Dr. Martin Hash Podcast

Politics & Philosophy by Dr. Martin D. Hash, Esq.

481 Voting Rights


Democracy is the selection method most suited to liberty because you make your own decisions and your vote is worth the same as anyone else's. This seems obvious but what's controversial is that democracy shouldn't require citizenship; everyone who's affected by a decision must be in on it to get a quorum. For example, a bunch of people in an auditorium deciding on whether to turn the heat up or down doesn't depend on the citizenship of the people in the auditorium, just that they are the ones affected by it. Everyone in that auditorium needs to have their voices heard if peace is to be maintained; no ID card or special requirements takes precedence over pent up physical violence.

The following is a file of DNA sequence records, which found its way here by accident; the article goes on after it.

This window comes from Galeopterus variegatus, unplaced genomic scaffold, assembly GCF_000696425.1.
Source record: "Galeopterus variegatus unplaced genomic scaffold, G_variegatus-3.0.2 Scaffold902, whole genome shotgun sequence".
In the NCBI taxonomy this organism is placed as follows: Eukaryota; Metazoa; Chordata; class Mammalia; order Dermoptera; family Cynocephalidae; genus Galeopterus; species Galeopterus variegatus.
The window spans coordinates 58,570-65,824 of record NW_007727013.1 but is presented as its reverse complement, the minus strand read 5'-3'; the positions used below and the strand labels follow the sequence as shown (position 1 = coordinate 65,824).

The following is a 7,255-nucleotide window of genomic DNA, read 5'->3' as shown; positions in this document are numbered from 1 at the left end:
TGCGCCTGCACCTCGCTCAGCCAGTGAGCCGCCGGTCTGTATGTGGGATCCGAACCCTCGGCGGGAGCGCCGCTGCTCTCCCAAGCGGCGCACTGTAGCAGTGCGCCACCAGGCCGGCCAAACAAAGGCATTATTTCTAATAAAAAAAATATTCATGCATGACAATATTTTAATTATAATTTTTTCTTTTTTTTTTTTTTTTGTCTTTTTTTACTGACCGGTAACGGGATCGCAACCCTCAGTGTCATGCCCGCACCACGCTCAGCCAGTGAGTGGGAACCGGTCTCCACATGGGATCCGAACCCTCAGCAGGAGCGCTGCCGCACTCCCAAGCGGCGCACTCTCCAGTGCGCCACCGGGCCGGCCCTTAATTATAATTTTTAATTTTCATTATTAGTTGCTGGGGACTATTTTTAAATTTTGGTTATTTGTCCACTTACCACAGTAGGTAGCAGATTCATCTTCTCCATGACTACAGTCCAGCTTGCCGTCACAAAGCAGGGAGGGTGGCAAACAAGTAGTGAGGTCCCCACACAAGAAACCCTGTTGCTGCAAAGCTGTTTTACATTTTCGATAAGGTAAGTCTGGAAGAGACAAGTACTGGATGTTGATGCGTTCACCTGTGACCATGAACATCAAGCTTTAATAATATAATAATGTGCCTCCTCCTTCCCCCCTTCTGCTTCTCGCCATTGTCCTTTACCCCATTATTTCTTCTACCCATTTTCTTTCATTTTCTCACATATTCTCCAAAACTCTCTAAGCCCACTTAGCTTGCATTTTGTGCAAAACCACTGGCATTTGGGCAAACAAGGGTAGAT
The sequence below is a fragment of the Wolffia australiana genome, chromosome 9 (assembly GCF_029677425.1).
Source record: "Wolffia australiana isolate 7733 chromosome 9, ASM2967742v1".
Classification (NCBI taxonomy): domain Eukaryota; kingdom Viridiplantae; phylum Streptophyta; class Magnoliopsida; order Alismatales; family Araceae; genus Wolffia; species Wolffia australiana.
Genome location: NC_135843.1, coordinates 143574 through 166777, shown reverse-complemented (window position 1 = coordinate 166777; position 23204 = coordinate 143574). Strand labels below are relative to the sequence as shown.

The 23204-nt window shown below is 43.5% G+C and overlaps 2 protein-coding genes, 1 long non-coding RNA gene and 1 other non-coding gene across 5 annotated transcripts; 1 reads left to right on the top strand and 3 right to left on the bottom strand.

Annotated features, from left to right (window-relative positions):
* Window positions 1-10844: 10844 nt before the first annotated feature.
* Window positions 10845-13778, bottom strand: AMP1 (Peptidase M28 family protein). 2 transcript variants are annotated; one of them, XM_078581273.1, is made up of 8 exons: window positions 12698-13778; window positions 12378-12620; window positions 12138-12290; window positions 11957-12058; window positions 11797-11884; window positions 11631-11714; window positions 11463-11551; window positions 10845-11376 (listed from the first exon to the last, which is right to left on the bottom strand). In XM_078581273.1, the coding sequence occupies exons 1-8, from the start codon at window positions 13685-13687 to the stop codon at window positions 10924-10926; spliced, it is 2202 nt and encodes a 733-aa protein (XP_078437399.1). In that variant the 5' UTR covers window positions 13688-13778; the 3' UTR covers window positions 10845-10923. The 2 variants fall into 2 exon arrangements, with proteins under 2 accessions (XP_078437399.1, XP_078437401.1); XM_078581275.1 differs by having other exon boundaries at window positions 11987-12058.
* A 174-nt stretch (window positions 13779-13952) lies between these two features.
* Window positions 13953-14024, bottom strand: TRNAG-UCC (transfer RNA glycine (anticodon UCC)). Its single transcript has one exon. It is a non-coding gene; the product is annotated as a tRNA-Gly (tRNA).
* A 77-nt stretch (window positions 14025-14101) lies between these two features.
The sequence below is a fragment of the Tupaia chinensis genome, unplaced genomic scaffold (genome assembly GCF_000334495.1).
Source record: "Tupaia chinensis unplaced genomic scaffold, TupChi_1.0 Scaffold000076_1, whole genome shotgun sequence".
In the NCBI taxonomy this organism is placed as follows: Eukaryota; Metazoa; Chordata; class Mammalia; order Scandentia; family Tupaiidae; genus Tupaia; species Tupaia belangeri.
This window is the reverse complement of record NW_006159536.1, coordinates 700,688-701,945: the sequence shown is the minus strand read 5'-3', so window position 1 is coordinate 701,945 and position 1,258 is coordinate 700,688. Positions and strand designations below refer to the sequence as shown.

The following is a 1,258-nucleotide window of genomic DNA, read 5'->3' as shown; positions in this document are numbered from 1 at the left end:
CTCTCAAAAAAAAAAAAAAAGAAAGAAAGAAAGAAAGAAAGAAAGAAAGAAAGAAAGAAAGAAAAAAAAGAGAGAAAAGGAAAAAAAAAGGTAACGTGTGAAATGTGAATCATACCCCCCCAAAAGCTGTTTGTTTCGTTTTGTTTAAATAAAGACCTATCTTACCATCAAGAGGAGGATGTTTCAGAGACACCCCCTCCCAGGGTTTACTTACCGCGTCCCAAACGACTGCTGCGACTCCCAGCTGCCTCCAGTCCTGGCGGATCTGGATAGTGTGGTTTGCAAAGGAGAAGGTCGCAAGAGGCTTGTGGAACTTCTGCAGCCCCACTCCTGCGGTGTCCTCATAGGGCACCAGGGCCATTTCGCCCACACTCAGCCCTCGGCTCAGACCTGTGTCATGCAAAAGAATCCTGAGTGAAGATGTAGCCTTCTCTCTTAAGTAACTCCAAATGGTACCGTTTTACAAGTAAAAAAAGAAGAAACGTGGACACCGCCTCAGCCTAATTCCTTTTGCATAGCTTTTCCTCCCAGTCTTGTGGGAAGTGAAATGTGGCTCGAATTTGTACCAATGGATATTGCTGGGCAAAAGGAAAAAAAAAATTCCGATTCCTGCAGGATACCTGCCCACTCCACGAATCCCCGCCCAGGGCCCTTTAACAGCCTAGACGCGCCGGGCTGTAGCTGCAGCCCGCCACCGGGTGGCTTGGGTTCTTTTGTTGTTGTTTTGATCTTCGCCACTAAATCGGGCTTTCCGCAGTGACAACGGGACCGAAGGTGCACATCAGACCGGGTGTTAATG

Even with complete enfranchisement, if 51% thought it was too cold in the auditorium, the other 49% would still be unhappy, but placated, unless one of the major weakness of voting is employed: bribery. Everyone has a price; sweltering heat would be unanimous at the right price, but only 51% actually need to be bribed. If you're not one of the people who were bribed, you must suffer the heat with no recompense. This failure of democracy is further exacerbated when only a subset of the people can vote; then the 51% could literally be 1 person, the only citizen. Which is the peaceful scenario: a non-citizen voting with the awareness of everyone around them, or the worm who doesn't care what happens to anyone else as long as they get theirs? And what about the situation where people outside the auditorium are voting? The only way voting works to solve the violence problem is once someone is inside the auditorium, they're just as important as anyone else.


Categories | PRay TeLL, Dr. Hash


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